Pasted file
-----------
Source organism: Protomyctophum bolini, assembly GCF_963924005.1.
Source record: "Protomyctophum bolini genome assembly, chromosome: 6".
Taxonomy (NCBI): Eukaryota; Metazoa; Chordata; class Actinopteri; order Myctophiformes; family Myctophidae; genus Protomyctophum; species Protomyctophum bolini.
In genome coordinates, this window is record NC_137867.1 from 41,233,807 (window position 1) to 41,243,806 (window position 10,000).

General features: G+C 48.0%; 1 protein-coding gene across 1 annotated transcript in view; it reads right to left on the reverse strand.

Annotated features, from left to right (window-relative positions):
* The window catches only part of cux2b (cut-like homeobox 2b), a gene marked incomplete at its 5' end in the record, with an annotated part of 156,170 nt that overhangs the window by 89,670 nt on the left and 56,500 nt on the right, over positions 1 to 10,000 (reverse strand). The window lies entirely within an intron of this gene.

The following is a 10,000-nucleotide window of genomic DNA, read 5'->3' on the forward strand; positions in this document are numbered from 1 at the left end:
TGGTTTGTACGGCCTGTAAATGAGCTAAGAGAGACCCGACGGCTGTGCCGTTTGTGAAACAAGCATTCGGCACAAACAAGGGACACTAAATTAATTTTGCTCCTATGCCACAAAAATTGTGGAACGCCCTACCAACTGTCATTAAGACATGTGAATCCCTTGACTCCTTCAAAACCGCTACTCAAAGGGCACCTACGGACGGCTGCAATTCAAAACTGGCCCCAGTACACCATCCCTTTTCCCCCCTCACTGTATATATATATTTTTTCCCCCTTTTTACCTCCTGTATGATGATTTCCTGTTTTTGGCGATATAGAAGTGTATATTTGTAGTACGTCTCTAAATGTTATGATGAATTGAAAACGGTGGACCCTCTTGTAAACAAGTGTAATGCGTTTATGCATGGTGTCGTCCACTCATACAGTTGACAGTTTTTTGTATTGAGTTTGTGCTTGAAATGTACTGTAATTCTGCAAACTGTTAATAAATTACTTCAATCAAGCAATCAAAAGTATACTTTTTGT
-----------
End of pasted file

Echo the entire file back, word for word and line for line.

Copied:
Source organism: Protomyctophum bolini, assembly GCF_963924005.1.
Source record: "Protomyctophum bolini genome assembly, chromosome: 6".
Taxonomy (NCBI): Eukaryota; Metazoa; Chordata; class Actinopteri; order Myctophiformes; family Myctophidae; genus Protomyctophum; species Protomyctophum bolini.
In genome coordinates, this window is record NC_137867.1 from 41,233,807 (window position 1) to 41,243,806 (window position 10,000).

General features: G+C 48.0%; 1 protein-coding gene across 1 annotated transcript in view; it reads right to left on the reverse strand.

Annotated features, from left to right (window-relative positions):
* The window catches only part of cux2b (cut-like homeobox 2b), a gene marked incomplete at its 5' end in the record, with an annotated part of 156,170 nt that overhangs the window by 89,670 nt on the left and 56,500 nt on the right, over positions 1 to 10,000 (reverse strand). The window lies entirely within an intron of this gene.

The following is a 10,000-nucleotide window of genomic DNA, read 5'->3' on the forward strand; positions in this document are numbered from 1 at the left end:
TGGTTTGTACGGCCTGTAAATGAGCTAAGAGAGACCCGACGGCTGTGCCGTTTGTGAAACAAGCATTCGGCACAAACAAGGGACACTAAATTAATTTTGCTCCTATGCCACAAAAATTGTGGAACGCCCTACCAACTGTCATTAAGACATGTGAATCCCTTGACTCCTTCAAAACCGCTACTCAAAGGGCACCTACGGACGGCTGCAATTCAAAACTGGCCCCAGTACACCATCCCTTTTCCCCCCTCACTGTATATATATATTTTTTCCCCCTTTTTACCTCCTGTATGATGATTTCCTGTTTTTGGCGATATAGAAGTGTATATTTGTAGTACGTCTCTAAATGTTATGATGAATTGAAAACGGTGGACCCTCTTGTAAACAAGTGTAATGCGTTTATGCATGGTGTCGTCCACTCATACAGTTGACAGTTTTTTGTATTGAGTTTGTGCTTGAAATGTACTGTAATTCTGCAAACTGTTAATAAATTACTTCAATCAAGCAATCAAAAGTATACTTTTTGT